In the Gospel of John, the resurrected Jesus encounters Mary Magdalene in a garden. In fact, she initially mistakes him for a gardener. I have been fascinated with John’s depiction of the resurrected Jesus as a gardener. What truths can we glean from this gardening imagery?
Any gardener recognizes the truth that “the earth is the Lord’s and the fullness thereof.” It is our Creator God who gives life. According to Walter Brueggemann, Old Testament professor and author, “The destiny of the human creature is to live in God’s world, not a world of his or her own making. And human beings are to live in community with God’s other creatures, caring for them.” The nature of our sinfulness is to neglect or ignore this truth – that God is our Creator and we are called to live in community. Before this pandemic pulled the rug out from under us, we had become, in the big picture, an incredibly selfish and individualistic society and the gospel message had become less and less relevant for more and more people. Maybe we are now remembering the truth that this is God’s world and we are called to live in the community of God’s making.
The gardener also understands the cycle of seasons, the cycle of life. In the winter of life, we would believe that life dies. But in truth, winter is the time when much activity is occurring below the ground, beyond what the eye can see. I believe that as we have been living through the “winter” of our lives these past weeks, in isolation, much activity is stirring in our souls and in our communities. It will be exciting to see, once we come out of our homes, what new life looks like.
A good gardener knows that for new life to sprout forth, pruning and weeding needs to take place. Weeds, while they may seem pretty in certain circumstances, can choke out the life of all other plants. Kudzu is a good example of a weedy vine; transported from overseas to this country to control soil erosion. Now kudzu is choking out our forests. Weeds demand all the nutrients of the soil, take up all the space, and soak up all the water. We need to be attentive to the weeds in our lives! And pruning – if we do not prune away the dead wood and unnecessary growth, that which does not contribute to new life, the entire plant suffers. We cannot simply celebrate growth for growth’s sake.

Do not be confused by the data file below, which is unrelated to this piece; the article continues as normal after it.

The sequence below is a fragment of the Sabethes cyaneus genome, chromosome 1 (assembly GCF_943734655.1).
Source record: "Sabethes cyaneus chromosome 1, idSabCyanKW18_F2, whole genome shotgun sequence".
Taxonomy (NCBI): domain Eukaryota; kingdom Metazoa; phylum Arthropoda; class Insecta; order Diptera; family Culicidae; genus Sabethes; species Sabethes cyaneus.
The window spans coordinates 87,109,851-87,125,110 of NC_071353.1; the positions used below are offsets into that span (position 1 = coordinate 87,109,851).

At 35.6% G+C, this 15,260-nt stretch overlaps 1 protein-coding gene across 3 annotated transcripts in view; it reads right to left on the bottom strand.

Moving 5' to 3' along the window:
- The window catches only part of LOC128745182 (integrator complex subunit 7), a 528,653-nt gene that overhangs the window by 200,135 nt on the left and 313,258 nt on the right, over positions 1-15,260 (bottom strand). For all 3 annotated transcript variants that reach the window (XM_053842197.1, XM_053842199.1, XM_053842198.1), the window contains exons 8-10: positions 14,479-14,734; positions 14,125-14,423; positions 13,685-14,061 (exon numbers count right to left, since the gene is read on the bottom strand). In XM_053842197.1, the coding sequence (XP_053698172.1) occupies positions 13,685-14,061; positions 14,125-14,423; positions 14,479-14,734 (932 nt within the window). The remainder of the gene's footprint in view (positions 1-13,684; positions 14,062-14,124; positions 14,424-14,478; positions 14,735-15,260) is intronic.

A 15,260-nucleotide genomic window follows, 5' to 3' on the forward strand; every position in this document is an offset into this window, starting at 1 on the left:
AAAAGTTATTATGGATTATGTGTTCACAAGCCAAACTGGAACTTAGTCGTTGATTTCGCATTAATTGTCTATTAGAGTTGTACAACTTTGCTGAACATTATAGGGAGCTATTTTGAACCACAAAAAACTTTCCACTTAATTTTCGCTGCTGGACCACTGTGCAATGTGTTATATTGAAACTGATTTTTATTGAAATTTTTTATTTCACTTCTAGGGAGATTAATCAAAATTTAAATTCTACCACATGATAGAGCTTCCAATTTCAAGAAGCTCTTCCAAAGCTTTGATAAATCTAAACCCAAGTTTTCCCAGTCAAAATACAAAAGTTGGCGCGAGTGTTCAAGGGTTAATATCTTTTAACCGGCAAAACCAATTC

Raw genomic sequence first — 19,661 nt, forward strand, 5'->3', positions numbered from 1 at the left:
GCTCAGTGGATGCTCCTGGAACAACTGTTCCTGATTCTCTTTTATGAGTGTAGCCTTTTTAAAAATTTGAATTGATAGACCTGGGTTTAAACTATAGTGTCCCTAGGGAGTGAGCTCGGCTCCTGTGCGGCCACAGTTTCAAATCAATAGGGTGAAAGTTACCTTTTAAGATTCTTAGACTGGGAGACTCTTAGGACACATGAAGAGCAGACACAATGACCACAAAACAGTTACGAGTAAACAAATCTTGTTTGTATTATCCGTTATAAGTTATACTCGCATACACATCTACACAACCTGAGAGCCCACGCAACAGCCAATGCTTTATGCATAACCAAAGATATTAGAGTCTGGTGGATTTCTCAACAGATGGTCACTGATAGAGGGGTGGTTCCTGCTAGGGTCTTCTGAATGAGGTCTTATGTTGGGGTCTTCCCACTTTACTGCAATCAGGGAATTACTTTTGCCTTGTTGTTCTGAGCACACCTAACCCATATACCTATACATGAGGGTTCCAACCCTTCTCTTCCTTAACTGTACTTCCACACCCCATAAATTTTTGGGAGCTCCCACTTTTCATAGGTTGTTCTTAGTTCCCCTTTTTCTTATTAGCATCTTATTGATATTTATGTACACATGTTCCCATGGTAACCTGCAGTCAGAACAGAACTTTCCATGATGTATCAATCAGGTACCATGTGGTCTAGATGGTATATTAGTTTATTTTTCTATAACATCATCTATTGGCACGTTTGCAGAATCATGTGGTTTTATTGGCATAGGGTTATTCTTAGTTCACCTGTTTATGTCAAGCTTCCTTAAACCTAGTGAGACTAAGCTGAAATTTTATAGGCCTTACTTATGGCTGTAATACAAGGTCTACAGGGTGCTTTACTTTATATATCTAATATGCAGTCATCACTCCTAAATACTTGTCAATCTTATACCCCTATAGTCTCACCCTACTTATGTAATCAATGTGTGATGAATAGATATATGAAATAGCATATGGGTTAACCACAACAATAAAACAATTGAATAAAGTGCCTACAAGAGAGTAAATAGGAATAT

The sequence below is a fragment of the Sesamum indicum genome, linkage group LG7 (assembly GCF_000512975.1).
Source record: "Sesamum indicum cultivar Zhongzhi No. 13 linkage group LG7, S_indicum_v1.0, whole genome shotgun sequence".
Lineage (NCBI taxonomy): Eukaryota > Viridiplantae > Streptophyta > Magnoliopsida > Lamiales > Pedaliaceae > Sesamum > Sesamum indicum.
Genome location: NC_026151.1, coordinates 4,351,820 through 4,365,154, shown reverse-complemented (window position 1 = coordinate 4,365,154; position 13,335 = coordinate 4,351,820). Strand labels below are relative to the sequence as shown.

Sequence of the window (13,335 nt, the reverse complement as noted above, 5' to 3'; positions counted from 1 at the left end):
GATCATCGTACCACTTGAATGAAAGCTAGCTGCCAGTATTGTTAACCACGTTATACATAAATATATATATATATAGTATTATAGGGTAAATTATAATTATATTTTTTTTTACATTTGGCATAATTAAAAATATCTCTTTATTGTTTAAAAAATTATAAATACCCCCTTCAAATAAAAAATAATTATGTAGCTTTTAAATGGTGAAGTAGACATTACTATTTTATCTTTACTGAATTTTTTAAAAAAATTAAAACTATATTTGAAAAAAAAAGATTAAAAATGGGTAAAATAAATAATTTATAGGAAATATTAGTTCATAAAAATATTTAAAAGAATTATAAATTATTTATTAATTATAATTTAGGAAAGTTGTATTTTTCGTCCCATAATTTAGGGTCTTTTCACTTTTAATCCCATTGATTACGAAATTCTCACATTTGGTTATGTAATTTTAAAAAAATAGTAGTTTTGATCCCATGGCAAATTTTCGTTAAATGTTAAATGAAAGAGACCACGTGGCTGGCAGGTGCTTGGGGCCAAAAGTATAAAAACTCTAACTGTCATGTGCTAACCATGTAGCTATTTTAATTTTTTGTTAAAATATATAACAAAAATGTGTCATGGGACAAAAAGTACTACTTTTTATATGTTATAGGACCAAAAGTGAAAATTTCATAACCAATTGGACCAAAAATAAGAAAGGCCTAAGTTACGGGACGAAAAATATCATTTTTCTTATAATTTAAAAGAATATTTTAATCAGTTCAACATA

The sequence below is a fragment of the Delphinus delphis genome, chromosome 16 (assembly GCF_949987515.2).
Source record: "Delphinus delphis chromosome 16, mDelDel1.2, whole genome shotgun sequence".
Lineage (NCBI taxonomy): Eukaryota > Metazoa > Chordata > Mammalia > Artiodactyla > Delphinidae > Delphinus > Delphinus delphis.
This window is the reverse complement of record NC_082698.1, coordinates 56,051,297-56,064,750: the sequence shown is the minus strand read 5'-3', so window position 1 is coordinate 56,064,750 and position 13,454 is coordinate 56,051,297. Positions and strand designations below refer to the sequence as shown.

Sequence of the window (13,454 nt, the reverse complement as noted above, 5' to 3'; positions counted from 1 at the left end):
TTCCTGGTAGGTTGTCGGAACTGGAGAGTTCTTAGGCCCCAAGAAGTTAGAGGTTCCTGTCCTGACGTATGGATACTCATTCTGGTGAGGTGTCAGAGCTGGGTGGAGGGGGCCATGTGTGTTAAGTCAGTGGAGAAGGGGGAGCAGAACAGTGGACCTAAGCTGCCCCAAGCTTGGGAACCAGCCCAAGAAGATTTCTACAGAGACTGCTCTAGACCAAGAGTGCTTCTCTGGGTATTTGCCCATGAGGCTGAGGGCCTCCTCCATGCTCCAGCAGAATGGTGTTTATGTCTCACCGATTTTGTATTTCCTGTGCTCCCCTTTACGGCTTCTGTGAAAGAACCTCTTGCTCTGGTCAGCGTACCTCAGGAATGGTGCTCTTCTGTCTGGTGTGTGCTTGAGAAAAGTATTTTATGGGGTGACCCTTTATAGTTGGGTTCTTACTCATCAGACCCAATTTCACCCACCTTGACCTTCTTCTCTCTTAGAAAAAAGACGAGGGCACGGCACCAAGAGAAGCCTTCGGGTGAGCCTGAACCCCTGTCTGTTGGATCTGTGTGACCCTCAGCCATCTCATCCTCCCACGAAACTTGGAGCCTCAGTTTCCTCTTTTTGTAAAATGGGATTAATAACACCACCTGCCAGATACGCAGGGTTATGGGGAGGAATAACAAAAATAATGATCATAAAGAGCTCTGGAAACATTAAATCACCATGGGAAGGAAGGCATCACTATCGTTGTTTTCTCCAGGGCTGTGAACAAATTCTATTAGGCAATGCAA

A good gardener is attentive to the garden and patient. Tending the garden and being patient and waiting while the mystery of growth takes place. Maybe this time of isolation and social distancing is affording us with an opportunity to be attentive to our gardens – our families, our communities and our country. To be patient and wait on the new life God will bring to us. To do what we can to recognize the weeds in our lives and prune away that which does not ultimately bring new life.
When this coronavirus subsides, perhaps we will see our world differently; we will recognize the beauty of God’s creation and our responsibility to tend and care for it.
Reverend debbie osterhoudt
I am very excited to join in the ministry at Peace Presbyterian Church as interim pastor! I graduated from Vanderbilt University and received my Master of Divinity from Columbia Seminary in Decatur, GA. Before serving at Peace Presbyterian, I served in Triangle area churches as pastor, associate pastor and interim pastor for 33 years. I have a passion for my ministry and study, travel, walking, sailing (which I learned from my father) and gardening.